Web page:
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Trupanion Reminds Pet Owners of Thanksgiving Dangers

With Thanksgiving less than a month away, Trupanion reminds pet owners of some of the dangers that affect dogs and cats during this holiday.

(PR.com) November 1, 2010 —Trupanion, North America’s fastest growing pet insurance company, today released a list of the top dangers pets face during the Thanksgiving holiday.

With the tricks and treats of Halloween behind us, pet owners may think the biggest pet health threats are over. But unfortunately, Thanksgiving also brings some dangers of which pet owners should be aware.

Bones – Bones from turkeys, geese, game hens and other traditional main courses of Thanksgiving dinner have dangerous effects when in the mouths of dogs and cats. Cooked bones especially can splinter and break, causing serious internal injury. Never intentionally give bones to dogs and cats, and while feasts are laid out on counters and tables, make sure there is no easy access to those surfaces.

Table Scraps – However tempting it is to share our Thanksgiving feast with our pets, it’s not a good idea to do so. Fatty table scraps are not only unhealthy for your pet, they can lead to bloat, a life-threatening condition in which the stomach twists over itself, blocking gastric passageways.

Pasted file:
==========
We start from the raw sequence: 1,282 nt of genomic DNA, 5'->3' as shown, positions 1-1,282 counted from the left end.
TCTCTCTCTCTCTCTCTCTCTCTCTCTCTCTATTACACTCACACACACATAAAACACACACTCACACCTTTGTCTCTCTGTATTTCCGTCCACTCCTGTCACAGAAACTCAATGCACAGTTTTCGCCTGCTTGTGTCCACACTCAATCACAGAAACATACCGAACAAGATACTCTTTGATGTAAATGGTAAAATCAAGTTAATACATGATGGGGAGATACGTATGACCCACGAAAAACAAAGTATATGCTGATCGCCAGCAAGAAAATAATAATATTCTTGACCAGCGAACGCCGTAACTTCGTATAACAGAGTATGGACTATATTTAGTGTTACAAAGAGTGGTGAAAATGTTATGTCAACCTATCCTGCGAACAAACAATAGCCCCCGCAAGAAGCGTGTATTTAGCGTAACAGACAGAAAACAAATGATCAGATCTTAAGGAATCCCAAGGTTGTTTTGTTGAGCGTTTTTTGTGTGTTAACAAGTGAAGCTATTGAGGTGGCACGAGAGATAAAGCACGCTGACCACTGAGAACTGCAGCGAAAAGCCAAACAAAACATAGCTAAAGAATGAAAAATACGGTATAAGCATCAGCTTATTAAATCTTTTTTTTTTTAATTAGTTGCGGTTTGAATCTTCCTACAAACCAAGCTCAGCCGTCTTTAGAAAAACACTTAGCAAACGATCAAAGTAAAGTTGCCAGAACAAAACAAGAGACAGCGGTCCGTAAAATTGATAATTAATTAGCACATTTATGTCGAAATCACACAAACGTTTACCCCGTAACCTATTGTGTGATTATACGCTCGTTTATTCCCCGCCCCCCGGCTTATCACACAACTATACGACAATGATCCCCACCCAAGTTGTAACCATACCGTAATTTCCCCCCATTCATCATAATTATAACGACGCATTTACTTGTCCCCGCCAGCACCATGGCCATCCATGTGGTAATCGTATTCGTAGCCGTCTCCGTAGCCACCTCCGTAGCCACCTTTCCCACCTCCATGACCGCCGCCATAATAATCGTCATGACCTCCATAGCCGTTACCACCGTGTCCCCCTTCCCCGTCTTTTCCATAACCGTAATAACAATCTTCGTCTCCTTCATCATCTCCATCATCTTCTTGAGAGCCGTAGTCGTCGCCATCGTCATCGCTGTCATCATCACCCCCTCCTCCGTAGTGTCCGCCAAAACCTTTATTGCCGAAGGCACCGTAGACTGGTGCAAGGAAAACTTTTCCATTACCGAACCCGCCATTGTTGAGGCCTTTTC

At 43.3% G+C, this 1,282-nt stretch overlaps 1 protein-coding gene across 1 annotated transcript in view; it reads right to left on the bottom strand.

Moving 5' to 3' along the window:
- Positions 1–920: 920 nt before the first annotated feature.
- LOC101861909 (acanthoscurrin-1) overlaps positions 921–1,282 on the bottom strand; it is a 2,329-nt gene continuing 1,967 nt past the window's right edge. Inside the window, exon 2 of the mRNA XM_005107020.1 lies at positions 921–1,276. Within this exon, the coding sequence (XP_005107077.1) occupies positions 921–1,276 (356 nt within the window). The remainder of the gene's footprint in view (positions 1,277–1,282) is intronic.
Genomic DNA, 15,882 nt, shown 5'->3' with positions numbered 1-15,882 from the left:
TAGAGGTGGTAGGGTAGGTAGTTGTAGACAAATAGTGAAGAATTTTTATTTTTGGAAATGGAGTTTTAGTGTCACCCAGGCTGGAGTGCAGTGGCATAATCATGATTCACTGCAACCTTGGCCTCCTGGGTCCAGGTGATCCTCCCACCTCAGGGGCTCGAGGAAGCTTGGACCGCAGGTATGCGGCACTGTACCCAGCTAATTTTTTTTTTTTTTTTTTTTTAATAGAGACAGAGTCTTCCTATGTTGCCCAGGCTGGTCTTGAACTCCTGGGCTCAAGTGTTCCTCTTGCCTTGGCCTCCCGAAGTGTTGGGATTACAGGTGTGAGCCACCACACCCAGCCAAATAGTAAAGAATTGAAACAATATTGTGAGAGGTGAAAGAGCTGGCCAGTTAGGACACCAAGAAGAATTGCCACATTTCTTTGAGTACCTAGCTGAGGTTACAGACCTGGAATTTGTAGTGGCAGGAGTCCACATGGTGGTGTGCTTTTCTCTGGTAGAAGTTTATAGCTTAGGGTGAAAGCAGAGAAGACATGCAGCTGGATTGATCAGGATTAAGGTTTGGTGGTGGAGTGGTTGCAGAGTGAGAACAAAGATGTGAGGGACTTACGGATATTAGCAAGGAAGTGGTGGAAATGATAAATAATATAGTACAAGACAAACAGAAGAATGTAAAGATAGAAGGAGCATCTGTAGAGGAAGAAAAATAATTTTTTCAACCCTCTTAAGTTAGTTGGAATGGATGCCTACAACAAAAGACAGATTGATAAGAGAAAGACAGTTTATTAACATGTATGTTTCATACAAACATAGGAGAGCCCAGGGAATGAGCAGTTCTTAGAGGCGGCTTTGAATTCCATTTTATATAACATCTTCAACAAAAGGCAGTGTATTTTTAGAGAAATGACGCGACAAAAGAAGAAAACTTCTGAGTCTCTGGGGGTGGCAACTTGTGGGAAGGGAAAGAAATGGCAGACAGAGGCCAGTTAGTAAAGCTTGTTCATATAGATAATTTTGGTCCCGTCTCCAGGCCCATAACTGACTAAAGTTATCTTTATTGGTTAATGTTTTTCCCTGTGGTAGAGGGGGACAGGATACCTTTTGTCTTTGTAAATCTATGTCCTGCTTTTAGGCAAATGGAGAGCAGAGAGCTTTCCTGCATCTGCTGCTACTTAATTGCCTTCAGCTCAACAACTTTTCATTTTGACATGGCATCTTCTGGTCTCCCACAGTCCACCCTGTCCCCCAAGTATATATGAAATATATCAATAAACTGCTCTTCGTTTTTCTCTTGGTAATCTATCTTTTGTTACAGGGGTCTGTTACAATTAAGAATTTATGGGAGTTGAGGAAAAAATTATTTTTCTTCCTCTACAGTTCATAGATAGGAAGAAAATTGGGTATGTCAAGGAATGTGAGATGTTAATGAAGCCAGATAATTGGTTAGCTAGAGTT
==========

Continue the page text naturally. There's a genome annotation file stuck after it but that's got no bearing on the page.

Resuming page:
Garbage Cans – Once the feast is over, table scraps, foil, and other waste that can be dangerous for pets goes into the trash. Crafty dogs and cats may be able to sneak in cupboards or open doors when owners are distracted, so make sure garbage cans are well-secured.

Candles – Candles bring an intimate and elegant element to holiday decorating, but make sure they are not in reach of your dogs and cats. Flames can easily find wagging tails and curious noses.

Holiday Visitors – One of the best things about the holidays is a house full of loved ones, but all the added noise and energy can be stressful to family pets. Make sure to monitor your pet to see how he is reacting to all the commotion and take appropriate measures to keep him calm and safe. For example, if your dog seems nervous, make him a safe room with a cozy bed to escape to when needed.

Holidays are most enjoyable when all members of the family – furry included – are happy and healthy. Being observant and taking a few added precautions will ensure a fun holiday for all.

About Heather @FamilyAndFur

Heather Kalinowski lives in the Seattle area with her husband, newborn son, and two rescued pups – an Italian Greyhound named Ava and a Spaniel mix named Jackson. She enjoys reading, writing, spending time with her family, and volunteering with Italian Greyhound Rescue. Google+

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